The percentage of women in image search results for common jobs often differs from realityOnline media organizations, social media sites and individuals add vast quantities of images to the web each day. These images can then appear in search engines as users look for pictures representing common phrases or topics. Because the way that men and women are represented in these online search results might be connected to the way people understand gender and society, some academic researchers have specifically focused on the ways women and men are depicted in the workplace in online images.

A new Pew Research Center study extends this line of research by using a computational method – machine vision to analyze a broad sample of images from Google Image Search that depict men and women working common jobs, and then comparing those results with real-world data about the gender composition of the U.S. workforce. The study finds that the share of each gender pictured varies widely across the spectrum of careers tested. But in the majority of jobs examined, women are somewhat underrepresented in online images relative to their actual participation rates in those jobs in the United States, based on 2017 Bureau of Labor Statistics data. Across all individuals shown in the search results, men appear 60% of the time. And, when women appear, they appear lower in the search results than men.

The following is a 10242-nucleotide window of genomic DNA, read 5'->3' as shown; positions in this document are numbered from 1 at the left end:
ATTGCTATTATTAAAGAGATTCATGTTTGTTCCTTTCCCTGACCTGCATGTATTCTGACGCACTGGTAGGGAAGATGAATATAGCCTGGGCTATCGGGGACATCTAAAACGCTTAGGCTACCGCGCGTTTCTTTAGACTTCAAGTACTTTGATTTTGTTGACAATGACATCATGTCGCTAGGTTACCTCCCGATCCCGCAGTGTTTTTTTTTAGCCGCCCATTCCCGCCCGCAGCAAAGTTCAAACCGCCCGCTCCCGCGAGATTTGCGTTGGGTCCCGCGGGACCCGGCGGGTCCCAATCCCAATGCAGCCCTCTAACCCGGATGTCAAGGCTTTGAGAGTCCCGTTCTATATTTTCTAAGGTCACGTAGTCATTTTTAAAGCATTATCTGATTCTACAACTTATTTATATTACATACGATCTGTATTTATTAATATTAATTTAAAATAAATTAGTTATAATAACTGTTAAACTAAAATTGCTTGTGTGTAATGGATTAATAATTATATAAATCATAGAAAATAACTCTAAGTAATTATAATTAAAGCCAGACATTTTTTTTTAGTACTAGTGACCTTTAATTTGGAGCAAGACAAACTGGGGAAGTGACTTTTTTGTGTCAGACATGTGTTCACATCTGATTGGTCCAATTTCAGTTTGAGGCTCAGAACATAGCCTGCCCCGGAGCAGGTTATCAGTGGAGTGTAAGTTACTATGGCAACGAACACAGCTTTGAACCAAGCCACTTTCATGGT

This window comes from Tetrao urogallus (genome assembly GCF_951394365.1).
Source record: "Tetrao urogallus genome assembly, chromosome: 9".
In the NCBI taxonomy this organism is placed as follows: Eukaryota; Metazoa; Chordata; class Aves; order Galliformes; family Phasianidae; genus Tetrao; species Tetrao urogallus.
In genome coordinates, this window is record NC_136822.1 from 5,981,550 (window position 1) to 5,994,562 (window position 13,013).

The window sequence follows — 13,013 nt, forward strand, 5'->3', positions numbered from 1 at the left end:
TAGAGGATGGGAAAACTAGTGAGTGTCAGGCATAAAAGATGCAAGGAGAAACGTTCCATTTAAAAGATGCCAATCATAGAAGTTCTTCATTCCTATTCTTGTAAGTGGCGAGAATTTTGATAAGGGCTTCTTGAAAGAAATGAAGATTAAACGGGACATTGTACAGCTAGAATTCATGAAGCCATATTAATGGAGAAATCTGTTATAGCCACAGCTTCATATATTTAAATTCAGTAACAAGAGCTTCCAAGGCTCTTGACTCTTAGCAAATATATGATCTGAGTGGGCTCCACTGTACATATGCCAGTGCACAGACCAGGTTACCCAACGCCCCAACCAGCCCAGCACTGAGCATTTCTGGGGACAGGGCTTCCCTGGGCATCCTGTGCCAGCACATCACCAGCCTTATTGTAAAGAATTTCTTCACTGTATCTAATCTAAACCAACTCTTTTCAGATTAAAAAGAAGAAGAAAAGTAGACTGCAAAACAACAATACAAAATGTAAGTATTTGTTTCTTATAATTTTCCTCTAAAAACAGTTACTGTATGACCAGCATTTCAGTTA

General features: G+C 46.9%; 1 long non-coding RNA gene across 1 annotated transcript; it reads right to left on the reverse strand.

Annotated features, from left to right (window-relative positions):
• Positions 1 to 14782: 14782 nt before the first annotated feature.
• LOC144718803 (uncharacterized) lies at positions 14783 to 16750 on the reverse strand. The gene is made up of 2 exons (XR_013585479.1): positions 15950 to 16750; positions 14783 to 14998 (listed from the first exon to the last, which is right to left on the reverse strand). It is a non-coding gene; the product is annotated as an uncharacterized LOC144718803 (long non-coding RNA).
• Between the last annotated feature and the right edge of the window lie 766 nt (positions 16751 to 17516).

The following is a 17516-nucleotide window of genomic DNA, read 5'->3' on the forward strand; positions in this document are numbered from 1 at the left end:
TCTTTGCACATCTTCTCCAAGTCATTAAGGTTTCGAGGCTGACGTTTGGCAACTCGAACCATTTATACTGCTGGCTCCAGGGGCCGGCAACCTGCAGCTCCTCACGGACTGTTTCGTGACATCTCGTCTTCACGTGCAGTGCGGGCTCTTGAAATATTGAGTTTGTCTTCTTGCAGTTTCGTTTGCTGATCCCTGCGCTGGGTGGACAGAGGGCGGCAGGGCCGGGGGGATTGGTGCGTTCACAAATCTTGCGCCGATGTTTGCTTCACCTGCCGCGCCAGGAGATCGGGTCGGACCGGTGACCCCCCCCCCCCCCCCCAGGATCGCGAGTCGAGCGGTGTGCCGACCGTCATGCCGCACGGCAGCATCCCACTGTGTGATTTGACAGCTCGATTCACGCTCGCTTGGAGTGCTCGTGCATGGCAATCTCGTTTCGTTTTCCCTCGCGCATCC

To conduct this analysis, Pew Research Center analyzed over 10,000 images appearing in U.S.-based, English-language search results for 105 common occupations.1 The jobs analyzed in the study include everyday occupations such as hair stylist, librarian, butcher and plumber, among many others. Researchers used a machine vision algorithm to estimate whether each person appearing in a given image was male or female. Next, they calculated the estimated percentages of men and women depicted in the top 100 Google Image Search results for each of those jobs to assess whether the results reflected the actual percentages in each occupation who are men and women.